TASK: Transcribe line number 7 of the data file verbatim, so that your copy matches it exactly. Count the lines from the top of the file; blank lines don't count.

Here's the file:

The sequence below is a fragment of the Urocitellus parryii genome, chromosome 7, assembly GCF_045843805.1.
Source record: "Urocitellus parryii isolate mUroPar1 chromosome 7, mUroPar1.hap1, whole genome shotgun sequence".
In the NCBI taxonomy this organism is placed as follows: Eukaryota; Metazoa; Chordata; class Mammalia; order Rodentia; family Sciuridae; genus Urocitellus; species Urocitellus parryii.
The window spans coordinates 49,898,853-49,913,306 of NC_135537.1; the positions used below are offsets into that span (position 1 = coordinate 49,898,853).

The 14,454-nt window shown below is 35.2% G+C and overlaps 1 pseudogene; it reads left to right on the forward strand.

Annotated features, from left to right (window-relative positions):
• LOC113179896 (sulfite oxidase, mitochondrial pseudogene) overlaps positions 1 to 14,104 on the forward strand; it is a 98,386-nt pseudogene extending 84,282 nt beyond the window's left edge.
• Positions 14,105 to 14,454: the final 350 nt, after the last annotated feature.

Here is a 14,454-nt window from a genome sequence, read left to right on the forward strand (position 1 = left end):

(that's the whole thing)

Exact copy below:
• LOC113179896 (sulfite oxidase, mitochondrial pseudogene) overlaps positions 1 to 14,104 on the forward strand; it is a 98,386-nt pseudogene extending 84,282 nt beyond the window's left edge.